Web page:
Being A Mom Is Having Stuff Stuck In Your Hair

Photography: Katherine Heise

By Jacque Gorelick

Being a mom is the entering of uncharted territory.

Being a mom is packing a hospital bag as one version of yourself and coming home as another, tethered to a new life, now forever in your charge.

Being a mom is signing agreements and waitlists, then crossing fingers, miles, and barriers to make a family with a child, where there wasn’t one before.

Being a mom is injecting hormones, counting calendars, and pouring hope and science into a bottle and throwing it out to sea; waiting for a gift from the universe.

Being a mom is learning on the job how to swaddle, bathe, soothe, bandage, feed, and care for an ever changing being in constant need of something, from the very small to the very large. Every. Single. Minute.

Being a mom is lonely.

Being a mom is wiping. Wiping snotty noses, dirty bottoms, muddy hands, and slates clean – over and over again.

Being a mom is packing. Packing lunches, and backpacks, and sleeping bags for camp. Childhood rooms into boxes, boxes into car trunks, cards into envelopes, and books from dorm rooms to apartments, offices, and new homes.

Being a mom is holding. Holding hands, bike seats, and the “Oh sh*t!” handles of 16-year-old’s cars. Holding arms down aisles of weddings, and grand-babies in laps, and more often than you’d like: your tongue.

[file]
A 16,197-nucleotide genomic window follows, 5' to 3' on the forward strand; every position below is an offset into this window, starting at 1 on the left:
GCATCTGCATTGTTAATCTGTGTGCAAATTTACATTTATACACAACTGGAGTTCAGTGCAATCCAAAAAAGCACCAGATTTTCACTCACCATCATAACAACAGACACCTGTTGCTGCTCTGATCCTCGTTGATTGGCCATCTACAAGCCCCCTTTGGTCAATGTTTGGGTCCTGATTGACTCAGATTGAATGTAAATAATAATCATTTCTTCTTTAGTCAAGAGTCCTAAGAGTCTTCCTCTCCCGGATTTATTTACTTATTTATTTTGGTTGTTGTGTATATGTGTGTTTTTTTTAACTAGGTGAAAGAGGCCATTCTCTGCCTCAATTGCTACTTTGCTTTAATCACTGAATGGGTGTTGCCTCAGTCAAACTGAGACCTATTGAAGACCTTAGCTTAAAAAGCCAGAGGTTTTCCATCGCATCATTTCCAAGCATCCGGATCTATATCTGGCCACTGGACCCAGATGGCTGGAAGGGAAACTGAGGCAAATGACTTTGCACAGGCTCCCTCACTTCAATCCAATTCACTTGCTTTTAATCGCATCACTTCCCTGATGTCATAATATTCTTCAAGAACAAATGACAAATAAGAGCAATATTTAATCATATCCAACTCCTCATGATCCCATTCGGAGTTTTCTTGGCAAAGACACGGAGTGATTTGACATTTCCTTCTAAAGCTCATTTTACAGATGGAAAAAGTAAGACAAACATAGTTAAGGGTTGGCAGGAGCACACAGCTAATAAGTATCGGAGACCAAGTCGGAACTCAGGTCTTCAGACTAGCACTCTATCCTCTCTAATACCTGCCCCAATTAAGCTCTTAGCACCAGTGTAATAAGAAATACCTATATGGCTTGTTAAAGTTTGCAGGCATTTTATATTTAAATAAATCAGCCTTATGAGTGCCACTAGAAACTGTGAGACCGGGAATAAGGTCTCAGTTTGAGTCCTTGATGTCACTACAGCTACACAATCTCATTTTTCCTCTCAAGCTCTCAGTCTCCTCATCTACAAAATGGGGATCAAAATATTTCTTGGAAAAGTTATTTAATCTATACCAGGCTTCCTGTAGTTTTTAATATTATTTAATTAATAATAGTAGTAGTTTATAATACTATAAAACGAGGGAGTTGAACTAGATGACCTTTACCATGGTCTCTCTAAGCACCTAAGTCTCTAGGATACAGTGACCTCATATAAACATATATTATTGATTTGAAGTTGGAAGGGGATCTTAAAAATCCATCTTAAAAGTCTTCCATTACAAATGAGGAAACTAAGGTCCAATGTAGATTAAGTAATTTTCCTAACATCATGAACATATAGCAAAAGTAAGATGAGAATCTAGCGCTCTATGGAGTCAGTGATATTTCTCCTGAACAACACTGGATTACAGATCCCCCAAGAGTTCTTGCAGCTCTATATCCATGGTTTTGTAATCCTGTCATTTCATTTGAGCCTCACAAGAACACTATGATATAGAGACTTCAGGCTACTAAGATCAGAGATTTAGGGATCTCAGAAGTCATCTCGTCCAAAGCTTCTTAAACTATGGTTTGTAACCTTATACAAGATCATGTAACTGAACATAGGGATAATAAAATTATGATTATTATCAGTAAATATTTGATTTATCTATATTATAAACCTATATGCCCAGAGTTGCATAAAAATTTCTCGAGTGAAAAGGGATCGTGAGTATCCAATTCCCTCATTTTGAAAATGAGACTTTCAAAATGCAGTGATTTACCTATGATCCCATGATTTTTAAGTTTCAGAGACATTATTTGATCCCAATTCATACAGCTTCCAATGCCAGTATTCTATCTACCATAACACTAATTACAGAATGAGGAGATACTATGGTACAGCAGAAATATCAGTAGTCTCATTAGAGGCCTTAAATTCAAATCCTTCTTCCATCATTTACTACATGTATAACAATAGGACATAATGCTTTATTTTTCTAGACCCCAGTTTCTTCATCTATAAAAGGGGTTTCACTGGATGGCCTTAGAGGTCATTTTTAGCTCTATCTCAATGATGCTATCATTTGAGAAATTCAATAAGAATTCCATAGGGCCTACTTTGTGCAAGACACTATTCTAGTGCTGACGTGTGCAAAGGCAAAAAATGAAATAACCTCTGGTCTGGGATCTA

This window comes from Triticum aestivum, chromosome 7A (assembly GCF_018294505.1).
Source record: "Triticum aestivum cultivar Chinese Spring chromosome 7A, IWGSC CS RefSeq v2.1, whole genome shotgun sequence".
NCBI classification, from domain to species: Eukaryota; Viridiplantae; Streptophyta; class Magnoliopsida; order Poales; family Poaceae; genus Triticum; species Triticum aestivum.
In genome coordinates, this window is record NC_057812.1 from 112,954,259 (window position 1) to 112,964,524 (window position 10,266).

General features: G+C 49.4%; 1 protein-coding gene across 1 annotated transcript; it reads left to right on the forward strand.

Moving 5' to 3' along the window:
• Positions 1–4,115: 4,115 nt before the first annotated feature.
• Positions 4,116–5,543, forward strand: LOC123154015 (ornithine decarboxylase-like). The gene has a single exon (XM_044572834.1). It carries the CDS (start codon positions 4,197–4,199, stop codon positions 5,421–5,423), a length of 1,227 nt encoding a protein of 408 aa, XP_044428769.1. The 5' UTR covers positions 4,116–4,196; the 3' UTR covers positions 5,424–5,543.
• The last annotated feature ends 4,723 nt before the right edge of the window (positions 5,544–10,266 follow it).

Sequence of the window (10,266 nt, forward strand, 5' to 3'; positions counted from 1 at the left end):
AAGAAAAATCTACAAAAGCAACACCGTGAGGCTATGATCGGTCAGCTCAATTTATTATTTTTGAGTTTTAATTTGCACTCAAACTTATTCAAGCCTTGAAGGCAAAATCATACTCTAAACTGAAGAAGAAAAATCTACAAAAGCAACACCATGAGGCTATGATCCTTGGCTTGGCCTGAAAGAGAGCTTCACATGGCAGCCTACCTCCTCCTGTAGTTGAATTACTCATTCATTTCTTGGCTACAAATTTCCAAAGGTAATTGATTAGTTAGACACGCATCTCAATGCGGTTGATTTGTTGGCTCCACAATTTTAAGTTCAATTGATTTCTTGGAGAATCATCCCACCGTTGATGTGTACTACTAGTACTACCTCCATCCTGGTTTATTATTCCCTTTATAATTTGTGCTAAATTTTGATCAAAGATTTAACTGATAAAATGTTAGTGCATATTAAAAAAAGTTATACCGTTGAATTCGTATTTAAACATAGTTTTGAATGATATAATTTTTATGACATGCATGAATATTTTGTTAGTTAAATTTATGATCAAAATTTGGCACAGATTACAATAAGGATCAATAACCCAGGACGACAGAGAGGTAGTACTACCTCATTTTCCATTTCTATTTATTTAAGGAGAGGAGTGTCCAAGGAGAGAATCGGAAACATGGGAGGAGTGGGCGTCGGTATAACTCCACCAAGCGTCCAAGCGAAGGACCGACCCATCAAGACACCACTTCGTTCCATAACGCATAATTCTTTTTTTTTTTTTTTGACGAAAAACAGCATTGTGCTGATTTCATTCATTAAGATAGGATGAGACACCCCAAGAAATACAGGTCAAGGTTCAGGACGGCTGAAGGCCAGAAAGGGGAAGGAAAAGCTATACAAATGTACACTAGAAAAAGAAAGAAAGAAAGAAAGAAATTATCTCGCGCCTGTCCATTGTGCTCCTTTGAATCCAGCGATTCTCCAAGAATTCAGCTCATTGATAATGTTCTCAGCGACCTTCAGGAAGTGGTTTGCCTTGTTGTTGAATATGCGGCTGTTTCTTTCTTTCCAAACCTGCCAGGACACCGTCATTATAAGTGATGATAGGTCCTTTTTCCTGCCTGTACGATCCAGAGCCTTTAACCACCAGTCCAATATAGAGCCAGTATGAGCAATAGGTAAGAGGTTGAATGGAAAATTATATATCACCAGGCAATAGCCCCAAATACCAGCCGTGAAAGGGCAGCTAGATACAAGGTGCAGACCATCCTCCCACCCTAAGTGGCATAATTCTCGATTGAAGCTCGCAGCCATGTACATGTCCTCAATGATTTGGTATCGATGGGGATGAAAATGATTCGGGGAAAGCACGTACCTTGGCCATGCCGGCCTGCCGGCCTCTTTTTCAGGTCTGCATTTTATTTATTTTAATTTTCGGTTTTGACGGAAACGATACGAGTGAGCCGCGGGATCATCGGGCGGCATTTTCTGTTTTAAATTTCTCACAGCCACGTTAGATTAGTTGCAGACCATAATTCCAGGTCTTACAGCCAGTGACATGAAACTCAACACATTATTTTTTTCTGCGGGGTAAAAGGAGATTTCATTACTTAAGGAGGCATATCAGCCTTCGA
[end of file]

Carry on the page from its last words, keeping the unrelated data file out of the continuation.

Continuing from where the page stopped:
Being a mom is never knowing if you’re doing it right.

Being a mom is more. More love, more hugs, more laughter, more silly, more fulfillment, more pride, and more contented-quiet-moments-of-awe-and-gratitude than you expected, hoped, prepared, or bargained for.

Being a mom is less. Less time, less sleep, less exercise, less romance, less friends, less books (that aren’t filled with pictures and made of cardboard), less room in the bed, less time in the day, less interests, less hobbies. Less of you – the person you were before becoming a mother.

Being a mom is full. Full of play dough, easel paint, science projects, gymnastics, playgroups, school drop-offs and pick-ups, music lessons, soccer matches, cooking, dishes, laundry, and the mess that is life with children.

Being a mom is carrying. Carrying groceries, art projects, unfinished juice boxes, half-chewed gum, sleepy bodies from carseats to cribs, and worry, and angst, and dreams, and wonder.

Being a mom is carrying too much at once.

Being a mom is “Look Mommy!” and “Watch this!” and “Come here!” All. The. Time.

Being a mom is fueled by caffeine, lists, calendar reminders, “I did its!”, “Thank you Mommys!” and “I love yous!”

Being a mom is trade-offs, and sacrifice, and compromise, and career diversions, and life detours.

Being a mom is considering another person’s well-being and interests before your own with every decision you make.

Being a mom is being less to others so you can be more to the ones who need you most.

Being a mom is canceled plans.

Being a mom is handmade cards, and clay hearts, and macaroni necklaces, and stick figure drawings of you hand-in-hand together. It’s nose-to-nose kisses, and round, soft faces looking into your eyes and saying they love you more than ice cream and candy ― and meaning it.

Being a mom is having someone see you as a better person than you actually are.

Being a mom is being someone’s person.

Leave a Reply

Your email address will not be published. Required fields are marked *